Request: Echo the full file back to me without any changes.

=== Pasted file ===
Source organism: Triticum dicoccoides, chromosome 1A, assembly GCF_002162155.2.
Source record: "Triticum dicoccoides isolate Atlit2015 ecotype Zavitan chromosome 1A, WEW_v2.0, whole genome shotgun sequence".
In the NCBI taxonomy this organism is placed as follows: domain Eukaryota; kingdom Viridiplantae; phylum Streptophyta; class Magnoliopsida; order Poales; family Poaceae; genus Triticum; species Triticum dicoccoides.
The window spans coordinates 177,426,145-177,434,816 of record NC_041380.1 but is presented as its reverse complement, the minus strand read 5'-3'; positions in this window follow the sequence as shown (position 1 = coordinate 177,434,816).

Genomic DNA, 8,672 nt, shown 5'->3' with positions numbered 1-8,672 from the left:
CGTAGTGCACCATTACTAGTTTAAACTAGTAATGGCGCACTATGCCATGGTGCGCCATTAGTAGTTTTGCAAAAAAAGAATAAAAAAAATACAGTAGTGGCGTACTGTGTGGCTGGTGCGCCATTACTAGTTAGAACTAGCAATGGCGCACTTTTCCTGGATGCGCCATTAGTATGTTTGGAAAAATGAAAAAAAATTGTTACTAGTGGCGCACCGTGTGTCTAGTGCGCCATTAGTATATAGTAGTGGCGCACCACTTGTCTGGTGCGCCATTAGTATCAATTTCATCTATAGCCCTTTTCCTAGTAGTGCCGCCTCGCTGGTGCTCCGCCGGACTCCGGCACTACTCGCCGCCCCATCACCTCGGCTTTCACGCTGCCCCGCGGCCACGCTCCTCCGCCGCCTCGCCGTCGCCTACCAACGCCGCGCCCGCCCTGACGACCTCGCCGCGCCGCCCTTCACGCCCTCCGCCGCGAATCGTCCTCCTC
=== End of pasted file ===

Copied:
Source organism: Triticum dicoccoides, chromosome 1A, assembly GCF_002162155.2.
Source record: "Triticum dicoccoides isolate Atlit2015 ecotype Zavitan chromosome 1A, WEW_v2.0, whole genome shotgun sequence".
In the NCBI taxonomy this organism is placed as follows: domain Eukaryota; kingdom Viridiplantae; phylum Streptophyta; class Magnoliopsida; order Poales; family Poaceae; genus Triticum; species Triticum dicoccoides.
The window spans coordinates 177,426,145-177,434,816 of record NC_041380.1 but is presented as its reverse complement, the minus strand read 5'-3'; positions in this window follow the sequence as shown (position 1 = coordinate 177,434,816).

Genomic DNA, 8,672 nt, shown 5'->3' with positions numbered 1-8,672 from the left:
CGTAGTGCACCATTACTAGTTTAAACTAGTAATGGCGCACTATGCCATGGTGCGCCATTAGTAGTTTTGCAAAAAAAGAATAAAAAAAATACAGTAGTGGCGTACTGTGTGGCTGGTGCGCCATTACTAGTTAGAACTAGCAATGGCGCACTTTTCCTGGATGCGCCATTAGTATGTTTGGAAAAATGAAAAAAAATTGTTACTAGTGGCGCACCGTGTGTCTAGTGCGCCATTAGTATATAGTAGTGGCGCACCACTTGTCTGGTGCGCCATTAGTATCAATTTCATCTATAGCCCTTTTCCTAGTAGTGCCGCCTCGCTGGTGCTCCGCCGGACTCCGGCACTACTCGCCGCCCCATCACCTCGGCTTTCACGCTGCCCCGCGGCCACGCTCCTCCGCCGCCTCGCCGTCGCCTACCAACGCCGCGCCCGCCCTGACGACCTCGCCGCGCCGCCCTTCACGCCCTCCGCCGCGAATCGTCCTCCTC